One of my favorite parts about growing up in a British-American household has been the art of drinking tea.
I call it an art because there are several steps to enjoying a good cup of tea: boiling the water, “warming the teapot”- this consists of taking a little of the piping hot water and swirling it inside of the teapot and then leaving that water in the teapot before adding your tea and the rest of the boiling water, making sure everyone’s tea is to their liking (milk, no sugar, thanks), allowing the tea to steep for just the right amount of time (approximately 4-5 minutes, depending upon the strength you desire), and finally, sipping on that steaming cup of tea.
The art of drinking tea happens in my family’s household every day, when we get home from work, typically between 4 and 6 PM. Although the process of drinking tea only takes a few minutes, it is during this time that I have found the most enjoyment. It sets my family up for conversation, particularly about the highs and lows of our day.
When watching British television shows or movies, or when visiting with relatives in UK, this practice takes place the instant you are invited into someone’s house. You may be complete strangers, but by golly, you will be offered a hot drink. My Mum and I always joke when we hear someone offered a hot drink. Television shows are particularly good at depicting this illustration. Someone is invited into a house. Their world is crumbling apart. And the first thing that is said by the host or hostess is, “I’ll put on the kettle for a cup of tea.” I find this comical, and yet, maybe British culture is onto something.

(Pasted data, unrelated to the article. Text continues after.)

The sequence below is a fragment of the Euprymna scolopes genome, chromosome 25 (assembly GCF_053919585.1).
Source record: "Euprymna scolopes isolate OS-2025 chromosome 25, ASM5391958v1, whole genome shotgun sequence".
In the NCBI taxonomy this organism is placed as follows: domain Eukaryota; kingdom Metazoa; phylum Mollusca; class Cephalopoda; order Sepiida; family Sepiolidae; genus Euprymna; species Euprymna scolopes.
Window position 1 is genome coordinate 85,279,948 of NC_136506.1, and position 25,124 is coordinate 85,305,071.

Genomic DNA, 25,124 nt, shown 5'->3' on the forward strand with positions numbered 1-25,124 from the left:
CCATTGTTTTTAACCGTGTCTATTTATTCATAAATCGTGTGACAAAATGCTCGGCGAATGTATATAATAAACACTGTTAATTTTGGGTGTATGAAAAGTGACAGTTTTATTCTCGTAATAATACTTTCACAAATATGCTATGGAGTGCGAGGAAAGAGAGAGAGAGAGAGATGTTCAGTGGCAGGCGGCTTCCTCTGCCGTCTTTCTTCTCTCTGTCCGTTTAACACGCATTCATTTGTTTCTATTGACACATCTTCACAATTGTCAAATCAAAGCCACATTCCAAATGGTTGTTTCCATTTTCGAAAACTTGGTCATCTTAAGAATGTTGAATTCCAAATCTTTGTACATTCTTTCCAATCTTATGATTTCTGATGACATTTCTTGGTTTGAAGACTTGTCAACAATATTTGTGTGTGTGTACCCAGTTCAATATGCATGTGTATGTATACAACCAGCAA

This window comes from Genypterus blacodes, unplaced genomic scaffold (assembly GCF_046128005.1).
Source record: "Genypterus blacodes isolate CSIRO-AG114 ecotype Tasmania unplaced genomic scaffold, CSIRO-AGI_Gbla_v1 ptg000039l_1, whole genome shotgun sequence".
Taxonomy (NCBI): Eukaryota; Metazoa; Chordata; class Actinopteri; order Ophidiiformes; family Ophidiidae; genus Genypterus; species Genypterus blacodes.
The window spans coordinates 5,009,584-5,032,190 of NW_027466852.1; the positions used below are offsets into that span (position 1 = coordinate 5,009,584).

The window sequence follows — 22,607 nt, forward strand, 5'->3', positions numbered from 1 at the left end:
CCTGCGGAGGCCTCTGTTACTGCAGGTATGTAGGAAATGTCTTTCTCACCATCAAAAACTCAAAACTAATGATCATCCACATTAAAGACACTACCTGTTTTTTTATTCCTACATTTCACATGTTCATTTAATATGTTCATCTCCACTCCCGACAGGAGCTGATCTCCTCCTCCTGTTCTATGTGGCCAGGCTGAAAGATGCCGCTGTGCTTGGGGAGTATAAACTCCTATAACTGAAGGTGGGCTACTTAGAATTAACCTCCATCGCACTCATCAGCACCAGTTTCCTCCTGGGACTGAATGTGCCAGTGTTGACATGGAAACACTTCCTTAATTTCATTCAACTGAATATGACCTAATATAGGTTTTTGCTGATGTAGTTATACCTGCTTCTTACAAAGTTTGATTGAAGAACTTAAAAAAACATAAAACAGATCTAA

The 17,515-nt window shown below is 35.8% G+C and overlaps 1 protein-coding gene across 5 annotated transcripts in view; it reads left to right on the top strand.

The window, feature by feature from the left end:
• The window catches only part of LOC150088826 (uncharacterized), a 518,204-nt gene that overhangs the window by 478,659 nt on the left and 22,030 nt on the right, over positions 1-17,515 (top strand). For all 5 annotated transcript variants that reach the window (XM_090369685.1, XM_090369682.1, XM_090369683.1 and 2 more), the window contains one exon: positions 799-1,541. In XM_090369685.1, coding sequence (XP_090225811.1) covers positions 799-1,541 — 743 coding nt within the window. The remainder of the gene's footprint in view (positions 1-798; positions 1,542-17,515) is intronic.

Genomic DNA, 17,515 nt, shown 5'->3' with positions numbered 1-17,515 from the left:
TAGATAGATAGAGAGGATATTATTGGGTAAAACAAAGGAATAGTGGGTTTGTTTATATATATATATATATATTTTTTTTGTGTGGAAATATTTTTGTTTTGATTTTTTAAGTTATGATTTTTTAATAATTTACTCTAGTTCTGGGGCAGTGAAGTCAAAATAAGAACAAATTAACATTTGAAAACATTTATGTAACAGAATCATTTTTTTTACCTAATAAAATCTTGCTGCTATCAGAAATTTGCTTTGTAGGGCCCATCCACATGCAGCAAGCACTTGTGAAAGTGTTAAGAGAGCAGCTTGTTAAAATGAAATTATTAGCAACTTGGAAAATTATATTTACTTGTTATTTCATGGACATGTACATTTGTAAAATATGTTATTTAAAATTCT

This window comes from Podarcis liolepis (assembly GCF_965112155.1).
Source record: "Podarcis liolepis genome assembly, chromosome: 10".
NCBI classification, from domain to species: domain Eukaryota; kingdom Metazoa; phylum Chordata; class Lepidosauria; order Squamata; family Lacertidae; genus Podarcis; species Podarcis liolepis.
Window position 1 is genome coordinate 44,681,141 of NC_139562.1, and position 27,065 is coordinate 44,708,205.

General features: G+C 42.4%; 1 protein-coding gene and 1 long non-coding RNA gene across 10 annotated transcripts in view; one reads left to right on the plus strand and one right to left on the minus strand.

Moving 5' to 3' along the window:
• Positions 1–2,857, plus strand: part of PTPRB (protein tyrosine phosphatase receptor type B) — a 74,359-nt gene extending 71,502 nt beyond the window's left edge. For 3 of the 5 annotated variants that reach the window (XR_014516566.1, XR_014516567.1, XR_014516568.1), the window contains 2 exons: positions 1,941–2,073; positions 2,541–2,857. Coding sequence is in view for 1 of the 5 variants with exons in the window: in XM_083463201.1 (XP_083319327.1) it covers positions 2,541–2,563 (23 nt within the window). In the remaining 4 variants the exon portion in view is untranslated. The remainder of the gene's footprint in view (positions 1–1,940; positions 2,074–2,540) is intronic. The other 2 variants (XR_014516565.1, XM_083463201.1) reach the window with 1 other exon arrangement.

Periodically throughout Scripture, verses speak about people gathering together to eat and drink. There is something beautiful in the breaking of bread together, or having a drink together. It is in these moments that life is shared more intimately.
Do you know of a friend or family member who is going through a stressful time in their life?
Perhaps offering refuge to a loved one really ought not to be complicated.
What if all a hurting person needed was a cup of tea, or coffee, and a space to be invited into? Allowing someone into your home to take refuge, to find peace from a personal crisis, can be simple.
Refuge, as I think God intended it to be, looks like this:
Come into my home, no matter how many dirty dishes there are in the sink, or toys on the floor. I’ll serve you something to drink or eat. We can chat, or not. You can feel safe in this moment to share what’s on your mind. I can pray for you. You can be who God created you to be and I will not try to change you. I will allow God to do the changing, if necessary.
Will you try this for me? The next time someone you care for texts you not knowing what to do, invite them over. Put on the kettle. Let them take refuge, and just see how God shows up in that moment of sipping on your tea together.